Marjoram is also a member of the mint family. It has a slightly woody, citrusy, and floral flavor that mimics sage well. Marjoram is milder in flavor and loses its flavor quickly when cooked. If choosing to substitute marjoram for sage add it later in the cooking process and add a little bit more than you would for sage. For a tablespoon of fresh sage substitute 4 tsps fresh marjoram or 1-2 tsps dried marjoram.
Thyme for Sage
Thyme is another herb from the mint family. It has a woody flavor similar to sage and can also have hints of mint or citrus. Thyme is best used as a substitute in hearty dishes. Substitute 1 tbsp of fresh thyme for 1 tbsp for fresh sage. If using dried thyme, substitute 1 tsp of dried thyme.
Basil for Sage
Basil is another member of the mint family. Fresh basil has delicate leaves and needs care when cooking. Dried basil on the other hand is heartier and better survives cooking. Basil has a peppery, slightly bitter, and slightly sweet flavor. Basil can also have hints of lemon, cinnamon, or anise in the flavor. For 1 tbsp of fresh sage substitute 3 tsps of fresh basil or 1-2 tsps of dried basil.
Oregano for Sage
Oregano is also from the mint family. Oregano is more peppery than sage. It adds an earthiness and depth to any dish. Oregano is a strong herb and does well when cooked. Substitute 1 tbsp of fresh oregano for 1 tbsp of fresh sage. Substitute 1-2 tsps of dried oregano for 1 tbsp on fresh sage.
Substitutions for Dried Sage
If all you have in your spice cabinet are spice blends. Or if you want to make sure you have sage in the recipe use the following spice blends to substitute for sage.
Poultry Seasoning for Dried Sage
Poultry seasoning is a good substitute for sage in most dishes. Its ingredients include thyme, sage, marjoram, rosemary, black pepper, and nutmeg. Most of these ingredients are listed above as substitutes for sage which makes this seasoning a great option. Use 1-2 tsps of poultry seasoning as a substitute for 1 tbsp of fresh sage.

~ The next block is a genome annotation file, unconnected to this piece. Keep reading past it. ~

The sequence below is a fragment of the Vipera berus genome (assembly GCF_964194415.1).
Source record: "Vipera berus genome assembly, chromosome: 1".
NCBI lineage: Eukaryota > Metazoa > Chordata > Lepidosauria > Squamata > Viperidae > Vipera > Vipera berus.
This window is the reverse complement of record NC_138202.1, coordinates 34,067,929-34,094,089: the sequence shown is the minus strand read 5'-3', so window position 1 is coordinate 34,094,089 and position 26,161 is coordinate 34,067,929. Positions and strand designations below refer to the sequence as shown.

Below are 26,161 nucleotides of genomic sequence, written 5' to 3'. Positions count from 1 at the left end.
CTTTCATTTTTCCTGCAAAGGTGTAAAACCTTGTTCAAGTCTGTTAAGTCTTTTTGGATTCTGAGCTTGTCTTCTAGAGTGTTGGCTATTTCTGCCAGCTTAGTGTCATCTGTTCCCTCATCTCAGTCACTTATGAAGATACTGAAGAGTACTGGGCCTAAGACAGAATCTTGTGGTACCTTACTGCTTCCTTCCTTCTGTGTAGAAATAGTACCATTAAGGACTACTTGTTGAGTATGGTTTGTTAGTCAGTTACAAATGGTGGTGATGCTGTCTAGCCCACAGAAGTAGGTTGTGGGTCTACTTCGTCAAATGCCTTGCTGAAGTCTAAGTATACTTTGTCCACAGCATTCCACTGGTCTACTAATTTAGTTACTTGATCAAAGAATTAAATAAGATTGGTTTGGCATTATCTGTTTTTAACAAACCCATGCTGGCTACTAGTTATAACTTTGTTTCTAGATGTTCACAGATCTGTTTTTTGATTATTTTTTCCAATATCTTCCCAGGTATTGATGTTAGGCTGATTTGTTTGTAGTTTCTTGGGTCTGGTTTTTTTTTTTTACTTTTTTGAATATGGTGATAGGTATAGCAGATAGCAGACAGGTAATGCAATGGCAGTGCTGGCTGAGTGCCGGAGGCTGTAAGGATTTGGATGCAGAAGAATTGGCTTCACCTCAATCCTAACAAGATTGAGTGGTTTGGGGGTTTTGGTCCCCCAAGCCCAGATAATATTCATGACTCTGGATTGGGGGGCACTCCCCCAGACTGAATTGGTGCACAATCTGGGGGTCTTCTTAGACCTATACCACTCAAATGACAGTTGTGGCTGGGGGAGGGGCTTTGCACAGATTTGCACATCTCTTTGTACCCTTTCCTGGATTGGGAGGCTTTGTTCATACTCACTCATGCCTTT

Italian Seasoning for Dried Sage
Italian seasoning is a good substitute for sage in most Italian dishes as well as any dishes with garlic, tomatoes, onions, or other Mediterranean ingredients. Italian seasoning has oregano, marjoram, thyme, basil, rosemary, and sage. Every one of these ingredients is a substitute for sage. Use 1-2 tsps of Italian seasoning as a substitute for 1 tbsp fresh sage.
How To Store Sage
For dried sage, storage in an airtight container in a cool dry place is best.
For fresh sage, they sell it in most stores. It can be found in the produce section along with other fresh herbs. The leaves are left on to preserve freshness. Keeping the leaves on the stems until you are ready to use them is ideal. Keep fresh sage in the refrigerator for up to one week.
In addition, fresh sage can be dried at home to increase shelf life. Wash the leaves thoroughly. Tie the bunches of sage and place them in a paper bag. Punch holes in the bag. Hang the bag in a cool dry place. This process takes about 1 week.
Lastly, you can remove sage leaves from the stems and freeze them for later use.
Whether you intend to use fresh or dried ingredients. There are many substitution options for sage. If you enjoy trying new things try different substitutions and decide which one works best for you.